Investing should be easy – just buy low and sell high – but most of us have trouble following that simple advice. There are principles and strategies that may enable you to put together an investment portfolio that reflects your risk tolerance, time horizon, and goals. Understanding these principles and strategies can help you avoid some of the pitfalls that snare some investors.
Even low inflation rates can pose a threat to investment returns.
Getting what you want out of your money may require the right game plan.
Have A Question About This Topic?
This article allows those who support LGBTQ+ interests to explore the possibilities of Socially Responsible Investing.
A few strategies that may help you prepare for the cost of higher education.
Over time, different investments' performances can shift a portfolio’s intent and risk profile. Rebalancing may be critical.
Each day, the Fed is behind the scenes supporting the economy and providing services to the U.S. financial system.
Understanding how a stock works is key to understanding your investments.
This worksheet can help you estimate the costs of a four-year college program.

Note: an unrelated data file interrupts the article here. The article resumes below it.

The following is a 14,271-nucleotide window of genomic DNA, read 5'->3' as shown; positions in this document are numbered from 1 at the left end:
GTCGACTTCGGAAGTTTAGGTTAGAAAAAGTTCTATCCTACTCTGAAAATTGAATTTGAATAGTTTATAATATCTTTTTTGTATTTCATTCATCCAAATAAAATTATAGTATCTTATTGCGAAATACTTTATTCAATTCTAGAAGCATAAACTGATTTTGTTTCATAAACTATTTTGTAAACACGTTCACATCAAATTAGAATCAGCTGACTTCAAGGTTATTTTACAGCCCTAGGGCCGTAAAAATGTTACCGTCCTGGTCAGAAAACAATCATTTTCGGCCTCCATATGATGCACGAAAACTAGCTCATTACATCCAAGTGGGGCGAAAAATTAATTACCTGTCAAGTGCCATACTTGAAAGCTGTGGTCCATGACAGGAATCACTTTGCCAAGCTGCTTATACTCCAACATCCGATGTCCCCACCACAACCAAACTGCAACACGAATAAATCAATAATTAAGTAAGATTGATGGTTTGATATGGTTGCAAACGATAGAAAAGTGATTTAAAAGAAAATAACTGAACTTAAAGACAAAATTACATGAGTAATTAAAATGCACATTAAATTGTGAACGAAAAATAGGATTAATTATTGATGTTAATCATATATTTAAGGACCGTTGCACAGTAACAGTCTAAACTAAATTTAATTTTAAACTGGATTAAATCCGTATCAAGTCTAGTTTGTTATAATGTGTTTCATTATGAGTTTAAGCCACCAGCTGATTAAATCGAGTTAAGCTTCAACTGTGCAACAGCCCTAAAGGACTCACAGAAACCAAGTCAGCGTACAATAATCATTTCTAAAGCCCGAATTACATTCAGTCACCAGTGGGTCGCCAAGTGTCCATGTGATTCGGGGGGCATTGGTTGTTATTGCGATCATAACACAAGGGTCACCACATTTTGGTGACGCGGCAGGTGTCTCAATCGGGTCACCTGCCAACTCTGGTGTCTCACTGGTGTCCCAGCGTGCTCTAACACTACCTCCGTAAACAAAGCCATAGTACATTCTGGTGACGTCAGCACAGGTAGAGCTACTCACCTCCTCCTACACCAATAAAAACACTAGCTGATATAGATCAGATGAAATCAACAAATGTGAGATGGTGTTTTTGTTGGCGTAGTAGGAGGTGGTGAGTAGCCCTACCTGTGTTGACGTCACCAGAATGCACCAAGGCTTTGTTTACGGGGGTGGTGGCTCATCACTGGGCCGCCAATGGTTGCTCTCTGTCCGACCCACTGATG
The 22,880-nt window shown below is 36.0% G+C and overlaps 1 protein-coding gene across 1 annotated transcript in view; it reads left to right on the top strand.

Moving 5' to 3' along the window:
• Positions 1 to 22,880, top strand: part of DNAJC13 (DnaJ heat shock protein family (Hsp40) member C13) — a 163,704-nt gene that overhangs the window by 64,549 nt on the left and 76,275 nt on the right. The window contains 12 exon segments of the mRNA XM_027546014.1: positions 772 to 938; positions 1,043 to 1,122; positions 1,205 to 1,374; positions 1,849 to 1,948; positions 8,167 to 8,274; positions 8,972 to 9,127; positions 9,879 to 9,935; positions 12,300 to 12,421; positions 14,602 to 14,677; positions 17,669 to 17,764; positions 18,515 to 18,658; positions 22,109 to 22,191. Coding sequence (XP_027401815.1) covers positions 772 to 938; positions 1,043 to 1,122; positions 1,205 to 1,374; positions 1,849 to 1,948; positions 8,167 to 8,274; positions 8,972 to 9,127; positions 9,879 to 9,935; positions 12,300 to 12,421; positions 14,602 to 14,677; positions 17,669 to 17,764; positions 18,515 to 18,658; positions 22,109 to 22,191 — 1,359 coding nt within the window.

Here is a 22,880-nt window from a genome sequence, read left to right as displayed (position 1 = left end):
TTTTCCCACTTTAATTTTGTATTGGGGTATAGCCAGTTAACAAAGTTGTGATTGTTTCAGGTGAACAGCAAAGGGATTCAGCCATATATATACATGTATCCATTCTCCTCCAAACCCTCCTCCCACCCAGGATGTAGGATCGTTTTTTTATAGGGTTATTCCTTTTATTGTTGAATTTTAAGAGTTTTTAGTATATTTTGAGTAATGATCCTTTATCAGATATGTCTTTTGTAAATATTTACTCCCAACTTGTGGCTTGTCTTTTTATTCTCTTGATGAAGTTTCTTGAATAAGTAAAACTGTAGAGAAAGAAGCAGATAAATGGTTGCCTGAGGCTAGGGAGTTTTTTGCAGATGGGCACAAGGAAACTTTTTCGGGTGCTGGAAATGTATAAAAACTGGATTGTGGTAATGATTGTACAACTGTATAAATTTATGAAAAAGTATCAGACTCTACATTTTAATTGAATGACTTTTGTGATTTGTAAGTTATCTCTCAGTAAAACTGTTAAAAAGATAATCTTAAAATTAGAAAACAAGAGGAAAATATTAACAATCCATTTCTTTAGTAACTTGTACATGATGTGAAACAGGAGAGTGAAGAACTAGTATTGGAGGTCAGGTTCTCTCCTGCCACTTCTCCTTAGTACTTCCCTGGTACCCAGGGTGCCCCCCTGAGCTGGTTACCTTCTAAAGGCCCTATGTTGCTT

Estimate the potential impact taxes and inflation can have on the purchasing power of an investment.
This calculator helps determine your pre-tax and after-tax dividend yield on a particular stock.
This questionnaire will help determine your tolerance for investment risk.
Use this calculator to compare the future value of investments with different tax consequences.
This calculator can help you estimate how much you should be saving for college.
Use this calculator to better see the potential impact of compound interest on an asset.
There are some smart strategies that may help you pursue your investment objectives
Investors seeking world investments can choose between global and international funds. What's the difference?
Do you know how long it may take for your investments to double in value? The Rule of 72 is a quick way to figure it out.
From the Dutch East India Company to Wall Street, the stock market has a long and storied history.
Smart investors take the time to separate emotion from fact.
Tulips were the first, but they won’t be the last. What forms a “bubble” and what causes them to burst?
Here is a quick history of the Federal Reserve and an overview of what it does.